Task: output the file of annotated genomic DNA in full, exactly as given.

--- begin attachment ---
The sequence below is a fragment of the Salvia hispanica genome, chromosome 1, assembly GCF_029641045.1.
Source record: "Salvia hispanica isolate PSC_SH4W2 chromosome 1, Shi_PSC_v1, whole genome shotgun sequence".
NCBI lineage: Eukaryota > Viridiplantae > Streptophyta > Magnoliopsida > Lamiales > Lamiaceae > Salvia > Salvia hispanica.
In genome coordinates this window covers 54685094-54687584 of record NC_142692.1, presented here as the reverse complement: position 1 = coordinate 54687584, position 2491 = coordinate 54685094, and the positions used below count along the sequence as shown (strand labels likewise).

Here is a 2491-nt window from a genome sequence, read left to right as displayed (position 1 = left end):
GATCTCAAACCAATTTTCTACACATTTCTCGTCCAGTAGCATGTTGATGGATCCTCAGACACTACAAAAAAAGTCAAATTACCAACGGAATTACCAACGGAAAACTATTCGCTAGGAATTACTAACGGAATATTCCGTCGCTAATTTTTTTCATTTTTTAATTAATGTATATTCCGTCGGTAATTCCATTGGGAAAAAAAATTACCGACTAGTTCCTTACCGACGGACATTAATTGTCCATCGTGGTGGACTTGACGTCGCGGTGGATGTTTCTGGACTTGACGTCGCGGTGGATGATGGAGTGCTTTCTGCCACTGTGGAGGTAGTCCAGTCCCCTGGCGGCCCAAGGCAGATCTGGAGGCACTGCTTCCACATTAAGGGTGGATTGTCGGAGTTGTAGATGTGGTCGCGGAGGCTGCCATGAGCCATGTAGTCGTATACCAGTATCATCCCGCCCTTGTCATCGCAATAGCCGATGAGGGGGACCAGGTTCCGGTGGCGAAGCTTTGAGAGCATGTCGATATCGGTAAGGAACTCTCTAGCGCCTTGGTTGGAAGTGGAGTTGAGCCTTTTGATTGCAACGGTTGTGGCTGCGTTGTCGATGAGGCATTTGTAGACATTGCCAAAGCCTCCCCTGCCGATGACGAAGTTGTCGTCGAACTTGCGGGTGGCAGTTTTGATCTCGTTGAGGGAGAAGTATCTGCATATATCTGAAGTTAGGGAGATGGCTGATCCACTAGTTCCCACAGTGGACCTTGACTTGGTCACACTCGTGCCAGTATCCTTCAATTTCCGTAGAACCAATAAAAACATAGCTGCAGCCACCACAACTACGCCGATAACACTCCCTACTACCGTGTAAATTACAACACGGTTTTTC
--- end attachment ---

The sequence below is a fragment of the Salvia hispanica genome, chromosome 1, assembly GCF_029641045.1.
Source record: "Salvia hispanica isolate PSC_SH4W2 chromosome 1, Shi_PSC_v1, whole genome shotgun sequence".
NCBI lineage: Eukaryota > Viridiplantae > Streptophyta > Magnoliopsida > Lamiales > Lamiaceae > Salvia > Salvia hispanica.
In genome coordinates this window covers 54685094-54687584 of record NC_142692.1, presented here as the reverse complement: position 1 = coordinate 54687584, position 2491 = coordinate 54685094, and the positions used below count along the sequence as shown (strand labels likewise).

Here is a 2491-nt window from a genome sequence, read left to right as displayed (position 1 = left end):
GATCTCAAACCAATTTTCTACACATTTCTCGTCCAGTAGCATGTTGATGGATCCTCAGACACTACAAAAAAAGTCAAATTACCAACGGAATTACCAACGGAAAACTATTCGCTAGGAATTACTAACGGAATATTCCGTCGCTAATTTTTTTCATTTTTTAATTAATGTATATTCCGTCGGTAATTCCATTGGGAAAAAAAATTACCGACTAGTTCCTTACCGACGGACATTAATTGTCCATCGTGGTGGACTTGACGTCGCGGTGGATGTTTCTGGACTTGACGTCGCGGTGGATGATGGAGTGCTTTCTGCCACTGTGGAGGTAGTCCAGTCCCCTGGCGGCCCAAGGCAGATCTGGAGGCACTGCTTCCACATTAAGGGTGGATTGTCGGAGTTGTAGATGTGGTCGCGGAGGCTGCCATGAGCCATGTAGTCGTATACCAGTATCATCCCGCCCTTGTCATCGCAATAGCCGATGAGGGGGACCAGGTTCCGGTGGCGAAGCTTTGAGAGCATGTCGATATCGGTAAGGAACTCTCTAGCGCCTTGGTTGGAAGTGGAGTTGAGCCTTTTGATTGCAACGGTTGTGGCTGCGTTGTCGATGAGGCATTTGTAGACATTGCCAAAGCCTCCCCTGCCGATGACGAAGTTGTCGTCGAACTTGCGGGTGGCAGTTTTGATCTCGTTGAGGGAGAAGTATCTGCATATATCTGAAGTTAGGGAGATGGCTGATCCACTAGTTCCCACAGTGGACCTTGACTTGGTCACACTCGTGCCAGTATCCTTCAATTTCCGTAGAACCAATAAAAACATAGCTGCAGCCACCACAACTACGCCGATAACACTCCCTACTACCGTGTAAATTACAACACGGTTTTTC